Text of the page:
Notable customer service
The journalism biz could take a lesson from an airport shuttle business in Toronto about dealing with customers (and yes, our readers and viewers are our customers, no matter what we might mutter about them from time to time).
First, Toronto Airport Express has a very clean and easy to navigate Web site. A big "contact us" takes you to a page where the phone numbers and an e-mail address are displayed prominently in the middle of the page. Compare that to so many news organization home pages, where the "contact us" button is in small print, sometimes several screens down, and then when you click on it you go to an indecipherable list of editors and sub-editors, as though the general reader somehow has intimate knowledge of how a newsroom works.
But it's more than that. I did not immediately see the hotel where I'm staying on the schedules also accessible from the home page. So I clicked on that e-mail link and sent a query.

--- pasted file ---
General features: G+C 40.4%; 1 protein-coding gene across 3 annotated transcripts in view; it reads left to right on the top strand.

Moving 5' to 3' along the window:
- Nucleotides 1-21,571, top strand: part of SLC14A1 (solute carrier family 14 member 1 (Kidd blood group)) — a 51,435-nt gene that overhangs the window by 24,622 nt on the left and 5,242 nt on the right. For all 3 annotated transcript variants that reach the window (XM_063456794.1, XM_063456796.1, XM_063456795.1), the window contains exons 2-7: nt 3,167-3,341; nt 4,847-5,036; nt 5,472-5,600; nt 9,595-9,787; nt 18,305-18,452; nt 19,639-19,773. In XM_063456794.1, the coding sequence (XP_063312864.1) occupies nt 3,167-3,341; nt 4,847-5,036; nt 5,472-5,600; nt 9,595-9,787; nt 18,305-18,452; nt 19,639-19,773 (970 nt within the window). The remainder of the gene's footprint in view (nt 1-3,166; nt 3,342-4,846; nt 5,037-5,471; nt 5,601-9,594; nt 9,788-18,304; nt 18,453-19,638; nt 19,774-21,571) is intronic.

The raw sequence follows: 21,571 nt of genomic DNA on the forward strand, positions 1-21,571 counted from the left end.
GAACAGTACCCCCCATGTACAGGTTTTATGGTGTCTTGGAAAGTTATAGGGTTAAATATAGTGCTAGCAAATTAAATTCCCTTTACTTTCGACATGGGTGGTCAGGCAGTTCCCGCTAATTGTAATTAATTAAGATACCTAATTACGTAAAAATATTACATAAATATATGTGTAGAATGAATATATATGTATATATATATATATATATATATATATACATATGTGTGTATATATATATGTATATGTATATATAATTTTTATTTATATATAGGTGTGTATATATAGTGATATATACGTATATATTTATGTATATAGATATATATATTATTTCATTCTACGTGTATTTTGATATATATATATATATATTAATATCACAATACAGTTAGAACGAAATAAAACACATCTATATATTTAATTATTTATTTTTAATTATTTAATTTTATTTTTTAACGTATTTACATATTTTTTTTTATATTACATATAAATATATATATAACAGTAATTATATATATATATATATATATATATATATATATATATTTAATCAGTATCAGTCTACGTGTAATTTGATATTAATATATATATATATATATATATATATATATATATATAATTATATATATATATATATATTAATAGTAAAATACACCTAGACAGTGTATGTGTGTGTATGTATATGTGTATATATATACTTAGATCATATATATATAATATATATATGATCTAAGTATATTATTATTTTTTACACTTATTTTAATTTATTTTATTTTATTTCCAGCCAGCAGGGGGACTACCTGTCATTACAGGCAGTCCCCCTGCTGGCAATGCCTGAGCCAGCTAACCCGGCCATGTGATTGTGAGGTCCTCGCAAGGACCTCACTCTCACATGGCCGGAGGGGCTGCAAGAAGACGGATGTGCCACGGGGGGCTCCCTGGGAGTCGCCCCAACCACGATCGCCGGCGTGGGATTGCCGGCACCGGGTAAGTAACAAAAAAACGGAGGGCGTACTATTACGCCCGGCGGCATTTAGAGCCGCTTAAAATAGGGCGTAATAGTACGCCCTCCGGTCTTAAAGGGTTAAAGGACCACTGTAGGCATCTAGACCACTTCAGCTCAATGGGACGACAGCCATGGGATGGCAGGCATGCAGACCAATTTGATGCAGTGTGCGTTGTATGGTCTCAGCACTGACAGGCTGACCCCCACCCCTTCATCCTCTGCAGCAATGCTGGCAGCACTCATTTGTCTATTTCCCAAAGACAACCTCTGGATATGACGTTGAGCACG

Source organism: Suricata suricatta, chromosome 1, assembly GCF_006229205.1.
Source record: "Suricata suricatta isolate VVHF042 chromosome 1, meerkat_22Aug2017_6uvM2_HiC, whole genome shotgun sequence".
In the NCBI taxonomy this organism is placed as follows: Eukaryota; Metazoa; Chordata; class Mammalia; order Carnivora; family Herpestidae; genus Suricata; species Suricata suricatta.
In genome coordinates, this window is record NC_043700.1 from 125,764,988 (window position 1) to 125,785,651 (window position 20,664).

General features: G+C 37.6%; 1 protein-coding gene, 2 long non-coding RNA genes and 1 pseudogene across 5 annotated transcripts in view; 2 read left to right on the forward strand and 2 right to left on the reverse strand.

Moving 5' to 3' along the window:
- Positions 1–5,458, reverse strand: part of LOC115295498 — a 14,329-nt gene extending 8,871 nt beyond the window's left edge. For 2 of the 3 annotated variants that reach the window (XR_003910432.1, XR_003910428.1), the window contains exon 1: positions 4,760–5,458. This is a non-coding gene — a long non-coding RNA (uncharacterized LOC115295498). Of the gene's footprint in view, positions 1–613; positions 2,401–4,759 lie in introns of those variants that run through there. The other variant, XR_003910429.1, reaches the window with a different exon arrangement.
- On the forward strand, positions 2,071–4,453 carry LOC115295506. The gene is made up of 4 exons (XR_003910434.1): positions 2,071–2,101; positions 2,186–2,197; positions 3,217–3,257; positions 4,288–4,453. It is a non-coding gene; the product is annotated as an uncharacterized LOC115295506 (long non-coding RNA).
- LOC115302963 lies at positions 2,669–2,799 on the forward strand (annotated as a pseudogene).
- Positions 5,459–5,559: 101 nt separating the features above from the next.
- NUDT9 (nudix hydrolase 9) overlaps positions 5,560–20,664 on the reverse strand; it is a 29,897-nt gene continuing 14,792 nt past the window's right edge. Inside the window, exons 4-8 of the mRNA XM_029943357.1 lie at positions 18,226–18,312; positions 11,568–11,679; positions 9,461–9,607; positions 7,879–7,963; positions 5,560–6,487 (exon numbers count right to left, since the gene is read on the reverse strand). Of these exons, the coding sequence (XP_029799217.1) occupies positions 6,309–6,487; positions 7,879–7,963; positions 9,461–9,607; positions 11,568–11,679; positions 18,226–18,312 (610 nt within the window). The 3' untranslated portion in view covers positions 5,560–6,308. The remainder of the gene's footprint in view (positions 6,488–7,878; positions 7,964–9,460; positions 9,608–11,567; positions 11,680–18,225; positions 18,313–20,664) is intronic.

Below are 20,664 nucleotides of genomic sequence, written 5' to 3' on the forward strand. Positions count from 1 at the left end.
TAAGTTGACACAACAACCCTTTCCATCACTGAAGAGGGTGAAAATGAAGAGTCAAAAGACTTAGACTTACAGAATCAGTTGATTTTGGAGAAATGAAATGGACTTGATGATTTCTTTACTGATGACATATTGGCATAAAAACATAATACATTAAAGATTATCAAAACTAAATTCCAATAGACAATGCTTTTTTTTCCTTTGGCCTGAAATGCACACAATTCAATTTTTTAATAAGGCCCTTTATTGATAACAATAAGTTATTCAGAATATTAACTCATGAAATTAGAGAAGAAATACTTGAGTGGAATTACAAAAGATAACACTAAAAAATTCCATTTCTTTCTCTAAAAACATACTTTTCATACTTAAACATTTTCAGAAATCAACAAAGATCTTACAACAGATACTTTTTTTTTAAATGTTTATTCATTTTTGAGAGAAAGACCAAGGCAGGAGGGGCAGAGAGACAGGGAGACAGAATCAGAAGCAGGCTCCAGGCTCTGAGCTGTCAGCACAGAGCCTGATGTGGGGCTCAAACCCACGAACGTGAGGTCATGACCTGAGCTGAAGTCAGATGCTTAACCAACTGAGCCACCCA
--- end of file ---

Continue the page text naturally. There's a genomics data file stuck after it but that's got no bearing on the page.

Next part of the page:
That was at 9:59 p.m. At 10:08 p.m., I received a reply:
The xxxxxxx Hotel is one of our regular stop and pickup locations. When you arrive at the airport you can purchase a ticket to that hotel.
Thank you for your interest in the Airport Express.
Simple, effective and quick -- and courteous despite the fact that, when I looked closer, my hotel indeed was listed on the table, and I had overlooked it.
Examining the header shows that my message apparently went to a dispatch center, which quickly circulated it to two or three key people, one of whom promptly answered.
Can you tell me as a reader that would happen in your newsroom? Or would the message get bounced around or, worse yet, end up on the electronic equivalent of the dead-letter pile? Or could a reader with a question really be sure where to send it. My experience in contacting newsrooms is spotty at best.
Toronto Airport Express is quickly getting its $26.75 (Canadian) from me. Can you guarantee that your service will keep me coming back, not just as a subscriber, but as a reader?